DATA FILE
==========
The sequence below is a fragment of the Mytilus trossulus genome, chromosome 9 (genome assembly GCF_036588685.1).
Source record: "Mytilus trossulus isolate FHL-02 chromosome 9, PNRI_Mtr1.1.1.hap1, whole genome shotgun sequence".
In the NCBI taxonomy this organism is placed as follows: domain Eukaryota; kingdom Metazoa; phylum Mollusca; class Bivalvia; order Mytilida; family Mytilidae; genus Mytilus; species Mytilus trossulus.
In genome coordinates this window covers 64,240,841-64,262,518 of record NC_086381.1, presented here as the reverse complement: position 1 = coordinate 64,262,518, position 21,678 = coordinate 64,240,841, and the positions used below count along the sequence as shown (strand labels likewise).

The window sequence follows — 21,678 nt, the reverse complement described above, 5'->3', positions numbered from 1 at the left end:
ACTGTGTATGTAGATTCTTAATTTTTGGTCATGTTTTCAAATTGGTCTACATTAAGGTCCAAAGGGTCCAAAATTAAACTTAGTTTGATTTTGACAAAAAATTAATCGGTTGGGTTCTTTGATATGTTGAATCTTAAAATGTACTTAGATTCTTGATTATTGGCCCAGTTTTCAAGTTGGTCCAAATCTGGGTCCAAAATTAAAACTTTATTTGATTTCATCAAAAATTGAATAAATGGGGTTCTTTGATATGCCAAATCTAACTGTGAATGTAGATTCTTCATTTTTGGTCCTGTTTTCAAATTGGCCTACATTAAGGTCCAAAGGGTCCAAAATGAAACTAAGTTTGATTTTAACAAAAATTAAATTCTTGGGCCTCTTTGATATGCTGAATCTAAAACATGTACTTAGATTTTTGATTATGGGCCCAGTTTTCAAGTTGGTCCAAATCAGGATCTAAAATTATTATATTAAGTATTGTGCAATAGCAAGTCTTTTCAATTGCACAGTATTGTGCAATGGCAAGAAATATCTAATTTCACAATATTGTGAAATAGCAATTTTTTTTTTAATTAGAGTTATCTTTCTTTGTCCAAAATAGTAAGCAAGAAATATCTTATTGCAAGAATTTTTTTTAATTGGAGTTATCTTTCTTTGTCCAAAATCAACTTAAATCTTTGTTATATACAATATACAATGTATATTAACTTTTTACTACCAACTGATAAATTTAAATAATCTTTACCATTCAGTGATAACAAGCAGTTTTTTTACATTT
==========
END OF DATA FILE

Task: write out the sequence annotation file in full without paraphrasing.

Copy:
The sequence below is a fragment of the Mytilus trossulus genome, chromosome 9 (genome assembly GCF_036588685.1).
Source record: "Mytilus trossulus isolate FHL-02 chromosome 9, PNRI_Mtr1.1.1.hap1, whole genome shotgun sequence".
In the NCBI taxonomy this organism is placed as follows: domain Eukaryota; kingdom Metazoa; phylum Mollusca; class Bivalvia; order Mytilida; family Mytilidae; genus Mytilus; species Mytilus trossulus.
In genome coordinates this window covers 64,240,841-64,262,518 of record NC_086381.1, presented here as the reverse complement: position 1 = coordinate 64,262,518, position 21,678 = coordinate 64,240,841, and the positions used below count along the sequence as shown (strand labels likewise).

The window sequence follows — 21,678 nt, the reverse complement described above, 5'->3', positions numbered from 1 at the left end:
ACTGTGTATGTAGATTCTTAATTTTTGGTCATGTTTTCAAATTGGTCTACATTAAGGTCCAAAGGGTCCAAAATTAAACTTAGTTTGATTTTGACAAAAAATTAATCGGTTGGGTTCTTTGATATGTTGAATCTTAAAATGTACTTAGATTCTTGATTATTGGCCCAGTTTTCAAGTTGGTCCAAATCTGGGTCCAAAATTAAAACTTTATTTGATTTCATCAAAAATTGAATAAATGGGGTTCTTTGATATGCCAAATCTAACTGTGAATGTAGATTCTTCATTTTTGGTCCTGTTTTCAAATTGGCCTACATTAAGGTCCAAAGGGTCCAAAATGAAACTAAGTTTGATTTTAACAAAAATTAAATTCTTGGGCCTCTTTGATATGCTGAATCTAAAACATGTACTTAGATTTTTGATTATGGGCCCAGTTTTCAAGTTGGTCCAAATCAGGATCTAAAATTATTATATTAAGTATTGTGCAATAGCAAGTCTTTTCAATTGCACAGTATTGTGCAATGGCAAGAAATATCTAATTTCACAATATTGTGAAATAGCAATTTTTTTTTTAATTAGAGTTATCTTTCTTTGTCCAAAATAGTAAGCAAGAAATATCTTATTGCAAGAATTTTTTTTAATTGGAGTTATCTTTCTTTGTCCAAAATCAACTTAAATCTTTGTTATATACAATATACAATGTATATTAACTTTTTACTACCAACTGATAAATTTAAATAATCTTTACCATTCAGTGATAACAAGCAGTTTTTTTACATTT